WASHINGTON (May 25, 2018) – Differences in household composition and financing options incentivize homebuying demand for veteran and active military, according to the 2018 Veterans & Active Military Home Buyers Profile, which evaluated the differences of recent active-service and veteran home buyers and sellers to those who have never served.
The results revealed quite a few contrasts between active-service military buyers and buyers who have never served. At a median age of 34 years old, the typical active-service buyer was a lot younger than non-military buyers (42 years old) and was more likely to be married and have multiple children living in their household. Active-service members typically bought a larger home that cost more than those purchased by both non-military buyers and veterans.
Despite lower median incomes ($84,000), more stable job security and no down-payment financing options give aspiring military homeowners an advantage over their civilian peers. Fifty-six percent of active duty and 41 percent of veterans put no money down when buying a home, compared to 7 percent of non-military.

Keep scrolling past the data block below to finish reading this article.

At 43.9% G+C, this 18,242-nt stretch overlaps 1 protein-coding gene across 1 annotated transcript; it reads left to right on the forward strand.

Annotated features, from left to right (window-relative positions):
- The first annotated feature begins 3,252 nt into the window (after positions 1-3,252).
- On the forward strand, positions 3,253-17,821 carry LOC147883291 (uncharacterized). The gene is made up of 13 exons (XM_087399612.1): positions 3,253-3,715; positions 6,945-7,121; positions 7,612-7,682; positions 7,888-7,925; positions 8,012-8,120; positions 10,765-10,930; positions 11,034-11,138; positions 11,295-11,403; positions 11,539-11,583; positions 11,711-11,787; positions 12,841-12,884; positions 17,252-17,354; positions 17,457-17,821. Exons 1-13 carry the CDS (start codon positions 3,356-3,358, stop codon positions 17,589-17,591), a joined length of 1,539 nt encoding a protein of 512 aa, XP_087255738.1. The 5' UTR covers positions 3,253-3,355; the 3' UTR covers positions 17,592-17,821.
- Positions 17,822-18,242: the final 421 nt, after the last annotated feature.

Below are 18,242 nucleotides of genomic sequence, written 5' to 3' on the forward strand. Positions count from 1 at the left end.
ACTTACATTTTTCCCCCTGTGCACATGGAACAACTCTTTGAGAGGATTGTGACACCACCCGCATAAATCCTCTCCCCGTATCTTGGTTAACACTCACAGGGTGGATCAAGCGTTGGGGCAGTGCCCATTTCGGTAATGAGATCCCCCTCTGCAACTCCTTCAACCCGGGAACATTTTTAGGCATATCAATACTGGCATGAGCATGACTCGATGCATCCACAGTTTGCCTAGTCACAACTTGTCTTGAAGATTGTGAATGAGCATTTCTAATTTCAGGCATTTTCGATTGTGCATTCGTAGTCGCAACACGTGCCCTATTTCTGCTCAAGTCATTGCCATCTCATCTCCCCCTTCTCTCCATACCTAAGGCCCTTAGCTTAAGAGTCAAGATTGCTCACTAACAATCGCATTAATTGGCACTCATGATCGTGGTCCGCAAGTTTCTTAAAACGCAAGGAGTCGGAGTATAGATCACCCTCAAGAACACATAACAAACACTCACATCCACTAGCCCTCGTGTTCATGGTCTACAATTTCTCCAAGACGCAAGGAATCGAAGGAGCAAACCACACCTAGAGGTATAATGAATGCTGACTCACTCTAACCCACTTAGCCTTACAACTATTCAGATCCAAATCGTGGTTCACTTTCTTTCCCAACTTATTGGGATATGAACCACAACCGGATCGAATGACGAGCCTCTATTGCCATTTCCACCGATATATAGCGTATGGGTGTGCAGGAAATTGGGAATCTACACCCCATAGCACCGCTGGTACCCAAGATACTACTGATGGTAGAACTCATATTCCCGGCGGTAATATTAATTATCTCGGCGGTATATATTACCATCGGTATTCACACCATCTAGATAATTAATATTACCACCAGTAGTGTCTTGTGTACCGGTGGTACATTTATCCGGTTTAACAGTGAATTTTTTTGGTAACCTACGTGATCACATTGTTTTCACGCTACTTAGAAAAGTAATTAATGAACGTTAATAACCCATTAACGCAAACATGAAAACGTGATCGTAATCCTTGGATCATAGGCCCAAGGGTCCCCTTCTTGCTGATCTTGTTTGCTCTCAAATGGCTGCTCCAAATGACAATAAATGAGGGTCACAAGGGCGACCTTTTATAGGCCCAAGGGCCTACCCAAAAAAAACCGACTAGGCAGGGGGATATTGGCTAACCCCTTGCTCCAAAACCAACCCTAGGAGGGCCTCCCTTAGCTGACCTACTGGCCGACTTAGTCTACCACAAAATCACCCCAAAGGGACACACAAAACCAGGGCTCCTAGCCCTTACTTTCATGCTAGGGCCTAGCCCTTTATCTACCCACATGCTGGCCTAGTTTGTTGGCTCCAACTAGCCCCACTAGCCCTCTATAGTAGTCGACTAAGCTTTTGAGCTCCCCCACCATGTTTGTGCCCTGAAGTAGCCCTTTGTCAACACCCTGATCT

- Unique to active-service military buyers: most likely to buy a multi-generational home and most likely to have children under the age of 18 in the home, have the youngest median age
- Unique to veteran buyers: Largest group purchasing home as a married couple, have the oldest median age
- Unique to non-military buyers: biggest reason to move in future is for better neighborhood, bought the smallest size home
Additional data from the report:
- Reason to move in future: 82 percent of active duty will move for their job, 33 percent to flip their home and 11 percent for a better neighborhood
- Household composition: 77 percent of active duty and 78 percent of veterans are married, compared to 63 percent of non-military
- The National Association of Realtors® is America’s largest trade association, representing 1.3 million members involved in all aspects of the residential and commercial real estate industries.